> That's another problem.  You're screwed if you ever try to copy the code for use on a 4 bank PIC.  At the very least use BANKSEL.  Once you are comfortable with the PIC banking, you can use my DBANKIF and related macros that track the bank setting at assembly time.


So, regardless of your own programming 'philosophy', it seems that
whatever I do would be wrong in some way according to you. I am OK with
that. I don't mind being different to you. At the same time, you are
also correct that I did come here asking for help, I did have problems
in banking. I have revisited my thinking, compared it to what you
suggest, and decided that my banking is now resolved, the solutions you
propose all have merits in their own way, but I have chosen a different
solution that makes sense to me in other ways. Debating whether to use
banksels, or whatever is not going to be much fun or use... so, I'll
move on and agree to differ with you on the 'right philosophy' for
banking. Also agree to differ with you about using your PIC environment.
Finally, also agree to differ with you on whether to consider you more
authoritative than the datasheets (I know the datasheets may be wrong,
but, so may you).

Rolf

2008\07\01@100012 by olin piclist

face picon face
Rolf wrote:
>        ORG     0x004

Don't do that.  I understand recent versions of MPASM now allow ORG in
relocatable mode, but CODE allows you to explictly name the section, which
is a good idea.

>        movwf   w_temp

This is wrong without a guarantee that W_TEMP is either in unbanked memory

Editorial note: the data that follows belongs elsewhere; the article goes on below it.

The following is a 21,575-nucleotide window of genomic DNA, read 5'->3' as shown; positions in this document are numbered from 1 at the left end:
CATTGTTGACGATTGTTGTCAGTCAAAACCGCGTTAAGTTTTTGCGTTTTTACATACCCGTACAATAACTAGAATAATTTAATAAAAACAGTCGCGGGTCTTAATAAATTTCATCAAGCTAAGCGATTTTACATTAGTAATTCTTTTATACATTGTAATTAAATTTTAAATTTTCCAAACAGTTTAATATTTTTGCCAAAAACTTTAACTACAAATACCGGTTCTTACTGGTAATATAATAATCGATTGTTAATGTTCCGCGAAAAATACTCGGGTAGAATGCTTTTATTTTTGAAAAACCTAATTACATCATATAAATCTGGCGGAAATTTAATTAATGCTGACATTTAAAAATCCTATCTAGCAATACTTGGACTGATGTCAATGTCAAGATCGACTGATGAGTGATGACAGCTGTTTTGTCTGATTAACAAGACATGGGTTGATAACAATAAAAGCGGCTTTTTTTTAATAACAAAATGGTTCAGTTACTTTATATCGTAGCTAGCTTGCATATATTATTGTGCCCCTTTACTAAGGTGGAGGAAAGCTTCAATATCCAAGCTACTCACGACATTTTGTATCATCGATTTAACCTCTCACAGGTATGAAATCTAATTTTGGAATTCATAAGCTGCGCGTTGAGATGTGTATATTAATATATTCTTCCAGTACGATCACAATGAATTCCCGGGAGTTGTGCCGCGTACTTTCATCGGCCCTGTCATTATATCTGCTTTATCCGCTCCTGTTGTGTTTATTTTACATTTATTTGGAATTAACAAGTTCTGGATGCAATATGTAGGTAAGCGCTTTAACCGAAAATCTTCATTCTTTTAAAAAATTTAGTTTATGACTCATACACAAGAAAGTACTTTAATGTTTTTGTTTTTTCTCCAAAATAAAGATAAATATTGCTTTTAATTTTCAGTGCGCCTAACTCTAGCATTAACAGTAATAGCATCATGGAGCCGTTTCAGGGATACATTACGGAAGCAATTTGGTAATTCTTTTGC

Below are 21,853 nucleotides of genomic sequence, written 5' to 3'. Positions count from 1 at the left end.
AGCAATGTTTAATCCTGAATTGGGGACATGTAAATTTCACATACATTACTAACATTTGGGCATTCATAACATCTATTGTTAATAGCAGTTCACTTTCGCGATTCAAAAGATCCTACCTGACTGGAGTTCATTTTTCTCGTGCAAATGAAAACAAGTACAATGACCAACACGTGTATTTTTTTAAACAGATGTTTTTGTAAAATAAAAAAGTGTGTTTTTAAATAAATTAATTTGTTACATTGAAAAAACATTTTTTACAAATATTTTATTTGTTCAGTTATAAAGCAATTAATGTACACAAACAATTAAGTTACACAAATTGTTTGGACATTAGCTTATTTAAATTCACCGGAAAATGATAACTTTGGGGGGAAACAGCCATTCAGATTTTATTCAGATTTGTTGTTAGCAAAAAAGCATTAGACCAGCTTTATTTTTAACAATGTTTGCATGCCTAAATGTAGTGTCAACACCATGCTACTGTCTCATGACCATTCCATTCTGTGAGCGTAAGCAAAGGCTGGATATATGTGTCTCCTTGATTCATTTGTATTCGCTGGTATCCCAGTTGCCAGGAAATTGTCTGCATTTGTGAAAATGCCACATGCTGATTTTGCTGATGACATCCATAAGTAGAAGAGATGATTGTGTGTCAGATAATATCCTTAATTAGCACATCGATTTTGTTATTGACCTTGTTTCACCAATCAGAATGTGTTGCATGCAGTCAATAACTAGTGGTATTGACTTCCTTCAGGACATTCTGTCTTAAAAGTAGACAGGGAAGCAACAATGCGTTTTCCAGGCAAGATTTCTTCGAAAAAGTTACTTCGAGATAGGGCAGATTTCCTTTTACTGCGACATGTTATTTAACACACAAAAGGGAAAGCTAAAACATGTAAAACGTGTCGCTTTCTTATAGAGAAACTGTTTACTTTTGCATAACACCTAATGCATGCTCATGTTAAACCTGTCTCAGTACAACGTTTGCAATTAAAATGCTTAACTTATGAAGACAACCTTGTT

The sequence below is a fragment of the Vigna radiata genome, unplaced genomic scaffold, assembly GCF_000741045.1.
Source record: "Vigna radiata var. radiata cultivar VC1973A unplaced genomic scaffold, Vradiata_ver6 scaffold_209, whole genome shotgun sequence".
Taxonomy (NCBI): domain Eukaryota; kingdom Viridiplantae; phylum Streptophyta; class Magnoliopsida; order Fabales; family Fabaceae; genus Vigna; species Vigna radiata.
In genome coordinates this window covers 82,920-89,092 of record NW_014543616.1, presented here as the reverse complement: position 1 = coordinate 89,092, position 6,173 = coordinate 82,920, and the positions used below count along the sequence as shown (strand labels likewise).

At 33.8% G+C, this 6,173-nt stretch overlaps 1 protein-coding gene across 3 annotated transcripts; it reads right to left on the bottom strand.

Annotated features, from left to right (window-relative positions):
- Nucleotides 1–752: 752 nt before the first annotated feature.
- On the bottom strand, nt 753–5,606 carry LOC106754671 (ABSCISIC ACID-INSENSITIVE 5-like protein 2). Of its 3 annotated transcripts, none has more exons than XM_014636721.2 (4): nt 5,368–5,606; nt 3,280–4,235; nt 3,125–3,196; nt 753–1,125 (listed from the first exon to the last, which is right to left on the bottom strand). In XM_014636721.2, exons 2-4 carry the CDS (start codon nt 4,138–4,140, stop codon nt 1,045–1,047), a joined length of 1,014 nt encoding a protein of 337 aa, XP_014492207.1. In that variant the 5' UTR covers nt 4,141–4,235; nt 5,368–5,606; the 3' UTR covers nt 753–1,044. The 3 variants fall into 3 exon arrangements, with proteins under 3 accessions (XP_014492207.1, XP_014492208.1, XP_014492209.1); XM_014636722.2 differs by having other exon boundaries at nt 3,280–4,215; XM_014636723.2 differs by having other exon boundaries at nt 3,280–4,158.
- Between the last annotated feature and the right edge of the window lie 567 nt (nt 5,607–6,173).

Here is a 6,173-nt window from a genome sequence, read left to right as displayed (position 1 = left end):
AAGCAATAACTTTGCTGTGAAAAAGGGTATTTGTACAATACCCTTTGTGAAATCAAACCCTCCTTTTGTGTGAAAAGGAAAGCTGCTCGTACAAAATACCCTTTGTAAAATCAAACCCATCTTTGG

or reserved at the same offset in every bank.

>        movf    STATUS,w
>        movwf   status_temp

Without explicitly setting the banks between these two instructions, you
have to reserve STATUS_TEMP the same was as W_TEMP.  A better way is to
insert a CLRF STATUS between these two instructions.  Then STATUS_TEMP goes
in regular bank 0.

> ; isr code can go here or be located as a call subroutine elsewhere

It should be located here.  Some code will end up here, so it might as well
be the one routine that benefits from being at this location.  Doing a CALL
uses up a call stack slot that can't be used by the foreground code.

You also need to pay attention to PCLATH.  On machines with more than one
code page you need to save PCLATH then clear it, else local GOTO's in the
interrupt routine won't work as expected.  Since this is easy to forget, so
it's better to have your interrupt routine template include assembly time
conditional code for saving/restoring PCLATH based on whether the current
PIC has multiple code pages or not.

>        movf    status_temp,w
>        movwf   STATUS
>        swapf   w_temp,f
>        swapf   w_temp,w
>        retfi

That should be RETFIE.

Interrupt routines are a solved problem.  There is no need to reinvent the
wheel.  You can use or modify my QQQ_INTR.ASPIC interrupt routine template
that is part of my PIC develpment environment at
http://www.embedinc.com/pic.  It contains various assembly time conditionals
to configure itself to different 14 bit core PICs.


********************************************************************
Embed Inc, Littleton Massachusetts, http://www.embedinc.com/products
(978) 742-9014.  Gold level PIC consultants since 2000.

2008\07\01@101200 by Nicola Perotto

picon face
Hi Rolf,
try this code:

   clrf    STATUS           ;not really 0!
   clrf       X                    
   movf    X,w                
   movf    STATUS,w

   nop

   movwf    X
   movf    STATUS,W

If you trace with MP SIM you see that the Z flag is changed!
Cheers
       Nicola


Rolf wrote:
{Quote hidden}

2008\07\01@105005 by Tamas Rudnai

face picon face
>   clrf    STATUS           ;not really 0!

This one sets the Z even if there are non-writeable flags in STATUS.

Question is that when can be the STATUS completely 0, as !TO and !PD for
instance likely to be 1, !TO can be zero after WDT but !PD is only when in
sleep mode. So MOVF might do, except if anyone knows when and how can be the